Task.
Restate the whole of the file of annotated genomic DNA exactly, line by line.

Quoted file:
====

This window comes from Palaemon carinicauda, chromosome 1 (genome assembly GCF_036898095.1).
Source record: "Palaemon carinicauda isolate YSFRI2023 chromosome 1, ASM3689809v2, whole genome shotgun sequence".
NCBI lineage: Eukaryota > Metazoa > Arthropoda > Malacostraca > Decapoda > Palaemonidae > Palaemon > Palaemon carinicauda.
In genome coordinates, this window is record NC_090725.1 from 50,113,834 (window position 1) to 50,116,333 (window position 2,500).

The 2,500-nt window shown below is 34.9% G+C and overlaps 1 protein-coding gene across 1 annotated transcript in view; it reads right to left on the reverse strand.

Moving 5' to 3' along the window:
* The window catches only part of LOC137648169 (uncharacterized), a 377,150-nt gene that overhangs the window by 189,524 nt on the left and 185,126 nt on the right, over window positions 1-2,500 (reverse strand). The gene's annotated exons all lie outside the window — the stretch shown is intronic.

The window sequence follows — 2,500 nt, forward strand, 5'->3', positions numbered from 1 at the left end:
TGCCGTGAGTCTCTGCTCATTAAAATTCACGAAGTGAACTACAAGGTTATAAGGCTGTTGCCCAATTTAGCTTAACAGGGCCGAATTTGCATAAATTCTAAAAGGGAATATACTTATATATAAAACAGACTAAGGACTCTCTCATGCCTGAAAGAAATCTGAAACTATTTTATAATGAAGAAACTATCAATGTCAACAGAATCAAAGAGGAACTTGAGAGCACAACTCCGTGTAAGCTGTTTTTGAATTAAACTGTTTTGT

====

This window comes from Palaemon carinicauda, chromosome 1 (genome assembly GCF_036898095.1).
Source record: "Palaemon carinicauda isolate YSFRI2023 chromosome 1, ASM3689809v2, whole genome shotgun sequence".
NCBI lineage: Eukaryota > Metazoa > Arthropoda > Malacostraca > Decapoda > Palaemonidae > Palaemon > Palaemon carinicauda.
In genome coordinates, this window is record NC_090725.1 from 50,113,834 (window position 1) to 50,116,333 (window position 2,500).

The 2,500-nt window shown below is 34.9% G+C and overlaps 1 protein-coding gene across 1 annotated transcript in view; it reads right to left on the reverse strand.

Moving 5' to 3' along the window:
* The window catches only part of LOC137648169 (uncharacterized), a 377,150-nt gene that overhangs the window by 189,524 nt on the left and 185,126 nt on the right, over window positions 1-2,500 (reverse strand). The gene's annotated exons all lie outside the window — the stretch shown is intronic.

The window sequence follows — 2,500 nt, forward strand, 5'->3', positions numbered from 1 at the left end:
TGCCGTGAGTCTCTGCTCATTAAAATTCACGAAGTGAACTACAAGGTTATAAGGCTGTTGCCCAATTTAGCTTAACAGGGCCGAATTTGCATAAATTCTAAAAGGGAATATACTTATATATAAAACAGACTAAGGACTCTCTCATGCCTGAAAGAAATCTGAAACTATTTTATAATGAAGAAACTATCAATGTCAACAGAATCAAAGAGGAACTTGAGAGCACAACTCCGTGTAAGCTGTTTTTGAATTAAACTGTTTTGT